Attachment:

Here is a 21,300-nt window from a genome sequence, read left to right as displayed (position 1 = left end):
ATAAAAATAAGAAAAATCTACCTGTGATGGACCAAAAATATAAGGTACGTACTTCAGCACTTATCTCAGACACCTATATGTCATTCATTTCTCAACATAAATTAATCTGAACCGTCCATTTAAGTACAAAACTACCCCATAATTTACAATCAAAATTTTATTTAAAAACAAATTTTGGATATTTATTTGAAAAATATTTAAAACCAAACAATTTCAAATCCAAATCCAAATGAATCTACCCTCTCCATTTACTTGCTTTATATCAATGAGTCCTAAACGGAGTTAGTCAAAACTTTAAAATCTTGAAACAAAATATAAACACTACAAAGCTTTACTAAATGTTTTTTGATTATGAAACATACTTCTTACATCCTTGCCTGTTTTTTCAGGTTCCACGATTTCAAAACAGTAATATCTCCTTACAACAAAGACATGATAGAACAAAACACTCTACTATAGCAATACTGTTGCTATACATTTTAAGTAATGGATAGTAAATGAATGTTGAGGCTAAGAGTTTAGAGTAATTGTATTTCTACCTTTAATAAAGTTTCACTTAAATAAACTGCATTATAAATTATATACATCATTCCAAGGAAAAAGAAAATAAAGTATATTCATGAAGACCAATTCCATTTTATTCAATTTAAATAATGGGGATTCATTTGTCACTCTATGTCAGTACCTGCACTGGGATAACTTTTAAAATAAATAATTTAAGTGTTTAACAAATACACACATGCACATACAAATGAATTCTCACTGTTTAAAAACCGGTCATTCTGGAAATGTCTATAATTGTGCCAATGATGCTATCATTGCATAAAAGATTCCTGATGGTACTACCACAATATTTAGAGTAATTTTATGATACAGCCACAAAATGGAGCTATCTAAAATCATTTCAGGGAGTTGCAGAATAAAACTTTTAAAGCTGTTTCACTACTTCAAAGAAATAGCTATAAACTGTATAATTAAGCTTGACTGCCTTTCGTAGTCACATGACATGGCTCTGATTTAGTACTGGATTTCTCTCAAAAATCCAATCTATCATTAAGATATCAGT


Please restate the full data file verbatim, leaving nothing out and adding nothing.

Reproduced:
Here is a 21,300-nt window from a genome sequence, read left to right as displayed (position 1 = left end):
ATAAAAATAAGAAAAATCTACCTGTGATGGACCAAAAATATAAGGTACGTACTTCAGCACTTATCTCAGACACCTATATGTCATTCATTTCTCAACATAAATTAATCTGAACCGTCCATTTAAGTACAAAACTACCCCATAATTTACAATCAAAATTTTATTTAAAAACAAATTTTGGATATTTATTTGAAAAATATTTAAAACCAAACAATTTCAAATCCAAATCCAAATGAATCTACCCTCTCCATTTACTTGCTTTATATCAATGAGTCCTAAACGGAGTTAGTCAAAACTTTAAAATCTTGAAACAAAATATAAACACTACAAAGCTTTACTAAATGTTTTTTGATTATGAAACATACTTCTTACATCCTTGCCTGTTTTTTCAGGTTCCACGATTTCAAAACAGTAATATCTCCTTACAACAAAGACATGATAGAACAAAACACTCTACTATAGCAATACTGTTGCTATACATTTTAAGTAATGGATAGTAAATGAATGTTGAGGCTAAGAGTTTAGAGTAATTGTATTTCTACCTTTAATAAAGTTTCACTTAAATAAACTGCATTATAAATTATATACATCATTCCAAGGAAAAAGAAAATAAAGTATATTCATGAAGACCAATTCCATTTTATTCAATTTAAATAATGGGGATTCATTTGTCACTCTATGTCAGTACCTGCACTGGGATAACTTTTAAAATAAATAATTTAAGTGTTTAACAAATACACACATGCACATACAAATGAATTCTCACTGTTTAAAAACCGGTCATTCTGGAAATGTCTATAATTGTGCCAATGATGCTATCATTGCATAAAAGATTCCTGATGGTACTACCACAATATTTAGAGTAATTTTATGATACAGCCACAAAATGGAGCTATCTAAAATCATTTCAGGGAGTTGCAGAATAAAACTTTTAAAGCTGTTTCACTACTTCAAAGAAATAGCTATAAACTGTATAATTAAGCTTGACTGCCTTTCGTAGTCACATGACATGGCTCTGATTTAGTACTGGATTTCTCTCAAAAATCCAATCTATCATTAAGATATCAGT